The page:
"Fantasy is a natural human activity. It certainly does not destroy or even insult Reason; and it does not either blunt the appetite for, nor obscure the perception of, scientific verity. On the contrary. The keener and the clearer is the reason, the better the fantasy will it make. If men were ever in a state in which they did not want to know or could not perceive truth (facts or evidence), then Fantasy would languish until they were cured. If they were ever to get into that state (it would not seem at all impossible), Fantasy will perish, and become Morbid Delusion.
For creative Fantasy is founded upon the hard recognition that things are so in the world as it appears under the sun; on a recognition of fact, but not a slavery to it. So upon logic was founded the nonsense that displays itself in the tales and rhymes of Lewis Carroll. If men really could not distinguish between frogs and men, fairy stories about frog-kings would not have arisen.
Fantasy can, of course, be carried to excess. It can be ill done. It can be put to evil uses. It may even delude the minds out of which it came. But of what human thing in this fallen world is that not true? Men have conceived not only of elves (which, it is important to note here, Tolkien references as being the same as part of Faerie. In fact, the words apparently are derivatives of the same Latin base), but they have imagined gods, and worshipped them, even worshipped those most deformed by their authors' own evil. But they have made false gods out of other materials: their notions, their banners, their monies; even their sciences and their social and economic theories have demanded human sacrifice. Abusus non tollit usum. Fantasy remains a human right: we make in out measure and in our derivative mode, because we are made: and not only made, but made in the image and likeness of a Maker."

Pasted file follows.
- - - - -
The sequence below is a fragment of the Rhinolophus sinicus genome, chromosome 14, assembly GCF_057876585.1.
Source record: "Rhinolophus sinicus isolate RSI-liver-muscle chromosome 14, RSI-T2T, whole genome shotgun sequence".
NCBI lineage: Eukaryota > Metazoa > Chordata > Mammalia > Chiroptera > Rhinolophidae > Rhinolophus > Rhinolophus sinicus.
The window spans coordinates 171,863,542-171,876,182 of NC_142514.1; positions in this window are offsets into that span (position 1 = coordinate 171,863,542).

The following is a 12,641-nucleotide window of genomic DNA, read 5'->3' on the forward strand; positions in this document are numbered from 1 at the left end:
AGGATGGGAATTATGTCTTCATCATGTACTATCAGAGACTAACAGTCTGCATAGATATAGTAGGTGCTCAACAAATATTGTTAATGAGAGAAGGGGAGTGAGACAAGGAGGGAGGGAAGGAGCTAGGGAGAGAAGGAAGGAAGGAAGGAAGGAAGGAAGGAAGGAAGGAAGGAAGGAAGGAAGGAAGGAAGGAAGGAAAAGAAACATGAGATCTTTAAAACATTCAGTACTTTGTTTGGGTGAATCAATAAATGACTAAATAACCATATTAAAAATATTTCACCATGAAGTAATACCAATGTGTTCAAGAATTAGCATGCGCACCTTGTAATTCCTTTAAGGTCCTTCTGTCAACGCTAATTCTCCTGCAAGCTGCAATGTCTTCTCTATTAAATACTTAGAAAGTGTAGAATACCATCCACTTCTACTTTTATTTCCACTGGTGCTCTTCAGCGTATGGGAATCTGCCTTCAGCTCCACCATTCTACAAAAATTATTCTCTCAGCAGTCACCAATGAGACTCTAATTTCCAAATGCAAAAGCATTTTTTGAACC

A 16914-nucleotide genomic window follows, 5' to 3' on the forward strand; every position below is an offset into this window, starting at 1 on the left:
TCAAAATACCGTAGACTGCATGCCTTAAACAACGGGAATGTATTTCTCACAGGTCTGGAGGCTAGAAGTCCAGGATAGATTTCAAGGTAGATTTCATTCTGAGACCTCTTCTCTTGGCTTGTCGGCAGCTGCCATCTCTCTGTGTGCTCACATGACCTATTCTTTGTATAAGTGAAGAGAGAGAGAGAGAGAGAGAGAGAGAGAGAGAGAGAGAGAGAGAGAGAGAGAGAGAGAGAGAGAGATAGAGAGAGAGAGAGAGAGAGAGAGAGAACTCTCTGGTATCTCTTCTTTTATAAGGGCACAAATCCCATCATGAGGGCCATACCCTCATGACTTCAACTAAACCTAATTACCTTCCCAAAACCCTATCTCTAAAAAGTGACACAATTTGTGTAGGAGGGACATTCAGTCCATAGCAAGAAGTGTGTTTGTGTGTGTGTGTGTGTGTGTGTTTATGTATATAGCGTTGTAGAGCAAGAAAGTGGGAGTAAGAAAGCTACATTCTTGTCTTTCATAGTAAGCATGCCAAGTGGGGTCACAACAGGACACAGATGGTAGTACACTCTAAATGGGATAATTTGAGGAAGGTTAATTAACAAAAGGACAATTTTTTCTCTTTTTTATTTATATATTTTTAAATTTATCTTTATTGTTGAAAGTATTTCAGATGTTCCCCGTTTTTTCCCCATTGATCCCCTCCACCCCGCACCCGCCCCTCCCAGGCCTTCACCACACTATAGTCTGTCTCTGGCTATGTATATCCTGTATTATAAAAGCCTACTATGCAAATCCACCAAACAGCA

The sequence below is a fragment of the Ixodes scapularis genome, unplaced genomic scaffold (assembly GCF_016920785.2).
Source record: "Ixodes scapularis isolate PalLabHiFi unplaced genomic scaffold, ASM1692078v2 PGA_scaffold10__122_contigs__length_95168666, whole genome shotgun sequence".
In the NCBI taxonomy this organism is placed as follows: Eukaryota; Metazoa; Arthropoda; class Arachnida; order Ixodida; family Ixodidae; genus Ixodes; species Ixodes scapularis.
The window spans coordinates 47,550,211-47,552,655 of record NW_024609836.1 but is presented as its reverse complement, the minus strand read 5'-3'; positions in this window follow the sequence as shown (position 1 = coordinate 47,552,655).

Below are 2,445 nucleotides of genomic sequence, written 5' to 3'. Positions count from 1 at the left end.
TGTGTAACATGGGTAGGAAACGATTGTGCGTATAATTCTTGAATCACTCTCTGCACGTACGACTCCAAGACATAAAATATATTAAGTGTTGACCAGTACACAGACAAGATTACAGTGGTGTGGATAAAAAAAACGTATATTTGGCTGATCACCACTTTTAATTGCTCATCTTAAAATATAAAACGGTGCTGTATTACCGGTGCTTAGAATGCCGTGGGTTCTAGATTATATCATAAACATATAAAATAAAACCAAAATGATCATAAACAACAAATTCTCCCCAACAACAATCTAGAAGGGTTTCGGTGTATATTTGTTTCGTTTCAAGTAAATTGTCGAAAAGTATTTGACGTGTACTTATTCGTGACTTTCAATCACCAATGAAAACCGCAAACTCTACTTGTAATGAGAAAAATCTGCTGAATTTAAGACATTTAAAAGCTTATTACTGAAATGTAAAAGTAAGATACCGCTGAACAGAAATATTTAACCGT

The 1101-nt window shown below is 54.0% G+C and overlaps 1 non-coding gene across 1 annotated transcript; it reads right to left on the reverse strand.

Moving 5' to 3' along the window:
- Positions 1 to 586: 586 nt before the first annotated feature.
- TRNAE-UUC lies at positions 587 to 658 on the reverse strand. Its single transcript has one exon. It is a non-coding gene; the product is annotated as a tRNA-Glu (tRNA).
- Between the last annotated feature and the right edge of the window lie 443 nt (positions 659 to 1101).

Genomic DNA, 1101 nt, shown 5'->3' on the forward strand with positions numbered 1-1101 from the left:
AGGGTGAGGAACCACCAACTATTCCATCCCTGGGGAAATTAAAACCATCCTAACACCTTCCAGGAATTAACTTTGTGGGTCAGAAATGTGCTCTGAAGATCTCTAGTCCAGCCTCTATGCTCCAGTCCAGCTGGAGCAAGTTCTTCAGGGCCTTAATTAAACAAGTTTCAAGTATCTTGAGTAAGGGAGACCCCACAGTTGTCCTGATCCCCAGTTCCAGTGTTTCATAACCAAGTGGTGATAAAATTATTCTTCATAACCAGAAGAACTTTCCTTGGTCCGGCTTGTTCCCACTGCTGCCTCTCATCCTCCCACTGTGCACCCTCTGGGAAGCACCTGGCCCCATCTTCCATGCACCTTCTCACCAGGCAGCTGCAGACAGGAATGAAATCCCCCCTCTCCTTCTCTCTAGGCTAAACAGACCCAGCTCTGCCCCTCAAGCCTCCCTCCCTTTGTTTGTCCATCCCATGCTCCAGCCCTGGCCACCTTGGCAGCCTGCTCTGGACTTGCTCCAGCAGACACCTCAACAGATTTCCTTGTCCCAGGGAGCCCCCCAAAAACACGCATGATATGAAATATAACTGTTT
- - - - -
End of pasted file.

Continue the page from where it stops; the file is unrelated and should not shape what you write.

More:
JRR Tolkien, On Faerie Stories
I'm beginning to realize that determining the "Christian post-modern" (if it could indeed exist) may be worth my academic time. I might finally have found a graduate school thesis. It is, for that matter, something which could be turned into a doctoral work.
And I've come to realize that I revere J.R.R. Tolkien's work. He, C.S. Lewis, and J.K. Rowling stand quite distinct as writers of the Christian post-modern: reuniting meta-narrative with reality, as it were. Part of me wishes nothing more than to simply have a desk in the corner of a pub where I can write a great story (and drink great beer). I think, deep down, I always knew I would become a hobbit-esque academic storyteller.
And that is how I feel about that. It's the academic in me finally admitting it needs to come out and stay out.
Word of the Day: Panoply [1) Complete or impressive collection of things. 2) Splendid display. 3) Complete set of arms or suit of armour. Orig. 16th. C. = complete protection for spiritual warfare.]
Quote of the Day: "The Gospels contain a fairy-story, or a story of a larger kind which embraces the essence of all fairy stories." Tolkien